2007 Volkswagen Touareg V6 Review
VOLKSWAGNEN TOUAREG V6
By Steve Purdy
What exactly is a “Touareg?”
Literally translated as “free folk” Touareg is the name of a nomadic North African tribe known historically to be feisty and aggressive. It’s also a remarkably competent full-size sport-utility vehicle from Volkswagen. The tougher question is why VW chose that name for their first big sport-utility. Perhaps the VW folks first encountered the name during the world’s toughest off-road rally race called the Dakar Rally (formerly Paris to Dakar) where it is not unusual for the competitors to come into intimate contact with less-than-friendly natives. In 2006 Touareg finished 2nd in the Dakar Rally. I guess Touareg could imply adventure.
Our friend and colleague Thom Cannell, whose by-line you’ll recognize since he is a regular contributor to TheAutoChannel, is in North Africa as we write this review competing in this year’s Dakar Rally in a race-prepared Touareg. The Touareg team is leading the rally. Watch for Thom’s reports or VW press released on TheAutoChannel.
Touareg is a cousin to the hot Porsche Cayenne (being shown in updated form this week at the Detroit auto show) and the new Audi Q7, sharing platform and a other components. A loaded Cayenne can sticker way over a hundred grand so we can confidently say that the Touareg can be a bargain by comparison.
Our test vehicle this week is the basic Touareg V6. Not one extra-cost option is listed on the Monroni sticker. I’m surprised because my first look into this lovely sport-ute and my first slide into the front seat left me with the distinct impression that this was a dressed up vehicle. In fact, I searched and searched in vain for the power seat controller. I was surprised to find an easily-reached, smooth-operating, manual release on the right side of the seat base.
So, let’s have a closer look at the sticker. MSRP is $37,990. The list of standard features is impressive: halogen headlights, power glass sunroof, leatherette interior, 17-inch alloy wheels with Pirelli tires, rain-sensing wipers, premium sound system with 11 speakers and a six-CD changer in the rear, leather steering wheel with lots of controls and functions, halogen fog lights integrated into the lower bumper, dual-zone climate control, heated seats, self-dimming rear view mirror, 8-way manual adjusting front seats, adjustable steering wheel, automatic headlights, wood interior accents, power heated outside mirrors, Homelink ®, dual exhaust (without fancy chrome tips).
The rear seats fold with a 60/40 formula, as do most. The release is a little handle at the top of each side, but unlike most it’s a mechanism requiring a vertical pull. I’m sure it would be easier if it rocked forward like most of these releases. With rear seats folded a respectable 71-cu-ft of cargo space is available. With the seats in passenger-carrying position we still have 31-cu-ft.
Inside everything looks first class at first blush - even at second and third blush. The seats are generous and comfortable. I’m sure we’d have no trouble sitting in them for an all-day drive if we wanted to. A couple of niggles showed up after a few days with this luxurious sport-ute. First was my pretty blonde’s need to know the time on an evening drive. Of course her fashionable little watch has a face so tiny we’d need a microscope to read it. “Where’s the clock?” she asked. There are two. One is below the tach on the left side of the instrument cluster, out of her view. The other is in the ceiling panel above the windshield. She could see it only if she bent her neck back uncomfortably to accommodate her bifocals. (Hope I didn’t give away a secret here.) A nice car like this ought to have a classy analog clock in the center of the dash.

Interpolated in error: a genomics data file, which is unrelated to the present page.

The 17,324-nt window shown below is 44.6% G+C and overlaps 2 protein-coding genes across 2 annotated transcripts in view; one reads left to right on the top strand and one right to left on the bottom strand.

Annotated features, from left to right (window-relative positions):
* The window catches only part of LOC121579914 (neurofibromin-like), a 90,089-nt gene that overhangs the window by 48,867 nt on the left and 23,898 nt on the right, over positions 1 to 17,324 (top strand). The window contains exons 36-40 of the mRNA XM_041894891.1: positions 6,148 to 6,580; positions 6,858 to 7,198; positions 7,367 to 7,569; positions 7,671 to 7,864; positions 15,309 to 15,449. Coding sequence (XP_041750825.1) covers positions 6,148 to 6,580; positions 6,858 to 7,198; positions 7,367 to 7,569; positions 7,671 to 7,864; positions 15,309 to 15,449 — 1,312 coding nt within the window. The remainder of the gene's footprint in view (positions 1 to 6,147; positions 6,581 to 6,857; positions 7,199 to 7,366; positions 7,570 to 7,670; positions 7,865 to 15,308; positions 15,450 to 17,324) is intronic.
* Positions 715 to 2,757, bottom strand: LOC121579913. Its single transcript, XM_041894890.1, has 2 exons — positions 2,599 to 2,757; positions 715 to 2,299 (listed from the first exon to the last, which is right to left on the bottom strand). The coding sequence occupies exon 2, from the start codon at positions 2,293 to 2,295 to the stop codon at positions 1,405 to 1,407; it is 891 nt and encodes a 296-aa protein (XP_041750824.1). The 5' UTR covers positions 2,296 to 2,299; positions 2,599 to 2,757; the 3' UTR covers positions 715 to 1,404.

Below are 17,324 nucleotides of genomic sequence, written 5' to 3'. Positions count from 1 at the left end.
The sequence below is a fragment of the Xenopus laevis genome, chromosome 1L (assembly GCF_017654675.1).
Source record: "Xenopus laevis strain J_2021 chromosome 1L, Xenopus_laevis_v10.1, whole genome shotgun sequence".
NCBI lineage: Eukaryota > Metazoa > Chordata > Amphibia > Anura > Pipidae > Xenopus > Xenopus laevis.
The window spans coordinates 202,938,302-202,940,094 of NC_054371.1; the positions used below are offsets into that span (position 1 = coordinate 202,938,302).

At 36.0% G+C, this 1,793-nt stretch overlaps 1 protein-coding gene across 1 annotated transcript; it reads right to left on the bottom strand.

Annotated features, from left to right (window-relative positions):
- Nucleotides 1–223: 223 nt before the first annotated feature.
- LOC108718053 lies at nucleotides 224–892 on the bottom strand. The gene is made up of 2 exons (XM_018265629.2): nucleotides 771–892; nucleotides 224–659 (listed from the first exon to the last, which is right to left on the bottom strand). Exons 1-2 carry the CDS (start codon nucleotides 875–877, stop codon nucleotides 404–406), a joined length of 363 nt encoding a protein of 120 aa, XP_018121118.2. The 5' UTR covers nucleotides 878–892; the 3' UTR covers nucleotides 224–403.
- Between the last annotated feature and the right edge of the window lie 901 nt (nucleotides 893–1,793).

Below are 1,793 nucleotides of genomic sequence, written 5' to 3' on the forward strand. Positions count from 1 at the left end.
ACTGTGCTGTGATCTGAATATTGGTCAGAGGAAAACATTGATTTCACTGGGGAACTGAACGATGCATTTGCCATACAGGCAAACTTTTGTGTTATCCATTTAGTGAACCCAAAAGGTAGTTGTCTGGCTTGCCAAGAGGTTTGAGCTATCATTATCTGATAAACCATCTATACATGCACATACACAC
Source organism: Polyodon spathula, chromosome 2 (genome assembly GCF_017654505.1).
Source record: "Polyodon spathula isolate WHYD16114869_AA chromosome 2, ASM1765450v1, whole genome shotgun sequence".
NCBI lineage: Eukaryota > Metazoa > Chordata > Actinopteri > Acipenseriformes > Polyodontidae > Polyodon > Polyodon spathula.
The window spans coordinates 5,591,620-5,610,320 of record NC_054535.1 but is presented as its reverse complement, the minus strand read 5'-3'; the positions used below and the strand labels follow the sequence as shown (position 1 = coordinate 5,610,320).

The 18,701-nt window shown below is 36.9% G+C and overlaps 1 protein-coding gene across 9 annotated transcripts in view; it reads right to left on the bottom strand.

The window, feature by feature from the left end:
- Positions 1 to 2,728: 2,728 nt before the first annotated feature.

The other annoyance was the difficulty in adjusting the driver’s seat. Only the forward/back control was smooth and easy. The other functions take the strength of an athlete to manage.
Performance is less than stellar but more than adequate. Zero-to-sixty is reached in 8.3 seconds. Top speed is electronically limited to 130-mph. Montana drivers will be bummed with that. The 4.2-liter V6 generates 276 horsepower and 266 lb-ft of torque but it has a lot of weight to move – 5,168 pounds to be precise. Passing maneuvers are managed with a reasonable modicum of confidence. It seem like there were a lot of slow-pokes on the road this week. Touareg is available with both a 350-hp V8 engine and a V10 turbo-diesel with more than 550 lb-ft of torque if you want more grunt. EPA estimates mileage on our V6 to be 16-city and 20-highway. We averaged about 17.5 in mixed driving. Fuel capacity is 26.4 US gallons. Premium fuel is recommended but not required.
Towing capacity is 7716 pounds. Touareg’s unibody chassis feels plenty sturdy.
Standard with all Touaregs is the trusty and tough 4xMotion permanent 4-wheel-drive system that, with the optional rear-lock differential, will allow 100% of the power to go to one wheel if necessary to push off a treacherous rock or hard place. The six-speed Tiptronic automatic transmission has a manual shift mode, but shifts are pretty slow compared to the new DSG units in the smaller V-dubs. That DSG has us spoiled now. In addition to all this technology Touareg comes with all the chassis and handling dynamic systems that are optional on a lot of up-scale cars: ABS, Anti-slip regulation, electronic differential lock, electronic stabilization program with engine brake assist, hill decent assist and hill climb assist. I guess all that electronics isn’t that expensive once developed, but that’s a lot of assist.
Volkswagen’s warranty is 4-years/50,000-miles, 5-years/60,000-miles on the powertrain and 12-years on rust-through.
This is a big, tough sport-ute at a reasonable price. Perhaps next time we can get it off road for a real world flogging through the bush.
© Steve Purdy, Shunpiker Productions, All Rights Reserved